Do you want a horse for the turf, sprint, hunt meet, or dirt,steeplechase or Timber.

    What is you wallet for stud fees...do you have a set of studs in mind you are looking at a mare for them...Or have a mare in mind who you are shopping stallions for.

    Do you want to buy a mare??? Have a maiden mare??

    Cause you can get plenty of mares for free or dirt cheap even with quality black type in 1st to generations. Maybe not G1 but still without knowing your targeted market its hard.

    Weaning sales, yearling sales, 2yr old in training sales, self race, partnership, syndicate.

    So many variables.

    Me I bought well breed mares on the cheap. 1 is by one of the hottest Premier sire of G1 winners and has a stakes winner on the ground but mare had a spotty race history and spotty breeding history.Want to breed her more for sale foals and look for AAA+ nicks.
    Other mare is by a quality but lesser know sire of Sprint horses and she was a speedball multiple winner on the track. Her previous foals are just getting there now. Bred her to a Popular sprint sire and bred her for Regional/state track w/ breeder bonus money in mind.But went also for AAA+ nicks



  17. #17
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    Quote Originally Posted by leelee View Post
    Sorry - should have mentioned she has never been bred before...

    Her sire is Tomorrow's Cat, and her dam's sire is Spectacular Bid.

    Is she Charge Five?
    **********
    Starts with an 'S,' ends with a 'T.' You figure it out.

    **********
    "Houston, Tranquility Base here, picking up where we left off ..."



  18. #18
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    Default

    People look for what they like, and everyone likes something different (but we all like winners!). There are so many opinions out there and that is what they are - opinions. Foals tend to stand or fall (price-wise) very much on what they look like, and what their rads look like. That's for when they are going to be racehorses. Looking at babies to race and then keep to use as breeding stock is a bit different. Coolmore looks for the whole package. Most of us don't have Coolmore's money, so we need to be a little more open and hopeful.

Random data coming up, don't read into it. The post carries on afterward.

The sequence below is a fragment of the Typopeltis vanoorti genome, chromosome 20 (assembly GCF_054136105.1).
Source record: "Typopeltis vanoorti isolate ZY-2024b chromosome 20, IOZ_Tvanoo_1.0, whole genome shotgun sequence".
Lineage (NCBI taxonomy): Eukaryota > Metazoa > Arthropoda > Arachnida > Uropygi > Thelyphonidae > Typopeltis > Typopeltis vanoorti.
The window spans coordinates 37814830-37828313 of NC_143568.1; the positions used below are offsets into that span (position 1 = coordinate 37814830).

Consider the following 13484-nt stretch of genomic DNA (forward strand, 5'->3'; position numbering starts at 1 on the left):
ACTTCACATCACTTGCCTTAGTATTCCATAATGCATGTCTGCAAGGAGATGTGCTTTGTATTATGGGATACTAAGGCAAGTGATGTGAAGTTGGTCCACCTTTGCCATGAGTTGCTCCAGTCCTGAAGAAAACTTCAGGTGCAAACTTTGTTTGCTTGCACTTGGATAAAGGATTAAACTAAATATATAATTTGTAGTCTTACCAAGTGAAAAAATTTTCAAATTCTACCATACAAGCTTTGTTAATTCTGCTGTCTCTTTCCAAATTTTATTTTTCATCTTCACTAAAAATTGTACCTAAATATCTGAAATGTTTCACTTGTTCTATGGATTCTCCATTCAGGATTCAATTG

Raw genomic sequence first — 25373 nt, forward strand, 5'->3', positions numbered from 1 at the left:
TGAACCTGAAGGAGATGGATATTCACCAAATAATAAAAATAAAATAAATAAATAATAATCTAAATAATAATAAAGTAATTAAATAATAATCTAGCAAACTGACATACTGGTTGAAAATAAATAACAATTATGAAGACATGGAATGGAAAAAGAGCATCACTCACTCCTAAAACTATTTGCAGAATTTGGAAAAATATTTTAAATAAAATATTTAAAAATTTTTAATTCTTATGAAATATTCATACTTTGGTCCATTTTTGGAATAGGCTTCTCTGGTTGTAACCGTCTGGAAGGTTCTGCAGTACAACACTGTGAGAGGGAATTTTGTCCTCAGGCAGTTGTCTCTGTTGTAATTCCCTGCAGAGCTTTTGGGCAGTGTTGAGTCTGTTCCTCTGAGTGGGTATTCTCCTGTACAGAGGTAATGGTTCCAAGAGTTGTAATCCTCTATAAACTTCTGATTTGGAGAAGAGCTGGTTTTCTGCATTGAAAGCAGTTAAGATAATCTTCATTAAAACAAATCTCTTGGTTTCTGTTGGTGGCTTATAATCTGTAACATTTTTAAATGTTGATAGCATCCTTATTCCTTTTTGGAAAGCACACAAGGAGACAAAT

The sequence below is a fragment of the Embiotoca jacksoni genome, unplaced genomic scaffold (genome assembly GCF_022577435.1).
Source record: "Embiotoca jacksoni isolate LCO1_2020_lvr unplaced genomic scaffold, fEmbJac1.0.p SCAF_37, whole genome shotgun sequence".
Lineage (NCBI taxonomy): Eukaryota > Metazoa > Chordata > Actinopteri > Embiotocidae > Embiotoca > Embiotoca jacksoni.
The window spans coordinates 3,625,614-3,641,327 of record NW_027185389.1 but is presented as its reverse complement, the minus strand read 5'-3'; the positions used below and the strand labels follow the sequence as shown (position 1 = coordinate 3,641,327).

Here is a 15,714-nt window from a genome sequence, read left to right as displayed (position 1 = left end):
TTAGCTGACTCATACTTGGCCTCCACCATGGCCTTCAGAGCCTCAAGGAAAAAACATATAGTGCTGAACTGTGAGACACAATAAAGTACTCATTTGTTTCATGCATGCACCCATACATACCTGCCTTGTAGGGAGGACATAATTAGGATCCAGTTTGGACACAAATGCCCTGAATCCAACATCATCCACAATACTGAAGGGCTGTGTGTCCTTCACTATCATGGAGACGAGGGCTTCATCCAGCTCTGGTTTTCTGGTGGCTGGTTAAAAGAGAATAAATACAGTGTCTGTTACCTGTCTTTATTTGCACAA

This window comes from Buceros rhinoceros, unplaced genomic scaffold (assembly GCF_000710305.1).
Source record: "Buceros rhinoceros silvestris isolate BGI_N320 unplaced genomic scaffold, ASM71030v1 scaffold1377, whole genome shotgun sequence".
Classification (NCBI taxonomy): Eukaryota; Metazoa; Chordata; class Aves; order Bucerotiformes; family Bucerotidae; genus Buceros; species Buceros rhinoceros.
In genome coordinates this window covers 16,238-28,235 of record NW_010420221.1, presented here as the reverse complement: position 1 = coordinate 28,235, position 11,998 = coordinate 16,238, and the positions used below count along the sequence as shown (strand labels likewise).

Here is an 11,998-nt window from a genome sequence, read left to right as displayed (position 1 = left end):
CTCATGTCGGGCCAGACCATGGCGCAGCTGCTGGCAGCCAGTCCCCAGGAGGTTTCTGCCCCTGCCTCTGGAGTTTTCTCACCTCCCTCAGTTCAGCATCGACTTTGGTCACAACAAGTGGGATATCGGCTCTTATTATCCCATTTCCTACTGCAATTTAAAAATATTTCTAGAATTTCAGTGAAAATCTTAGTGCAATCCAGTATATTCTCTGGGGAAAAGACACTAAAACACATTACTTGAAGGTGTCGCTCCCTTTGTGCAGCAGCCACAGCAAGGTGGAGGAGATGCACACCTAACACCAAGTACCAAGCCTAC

When you look at some of the babies go to sale at FT, Keeneland, Barretts or even private sale, there are some that you just go, "eh?" (and either way too, some you wonder why so cheap or others, what they saw to make them spend such an exorbitant amount). If you are wondering about marketability of your mare and her babies for the track, it might be best to take her to an expert in your area and have her looked at by said expert. But honestly, it's always a gamble (though admittedly, if the horse is a winner herself, you know she at least has it in her to potentially pass it on).
    One of the people I respect and admire (he is a bloodstock agent and stallion manager at a major stud farm with EXPERIENCE) told me " You have just as good a shot of producing a good race horse as anybody, and these horse people tend to over complicate the whole process." Regardless, always breed for conformation and soundness. And here is an interesting article for you, but it pertains to all disciplines. Best of luck!!!
    http://fmitchell07.wordpress.com/201...-of-kantharos/
    Last edited by rio2; Jan. 28, 2011 at 11:52 AM.
    And I saw heaven opened, and behold a white horse; and he that sat upon him was called Faithful and True, and in righteousness he doth judge and make war. Revelation 19:11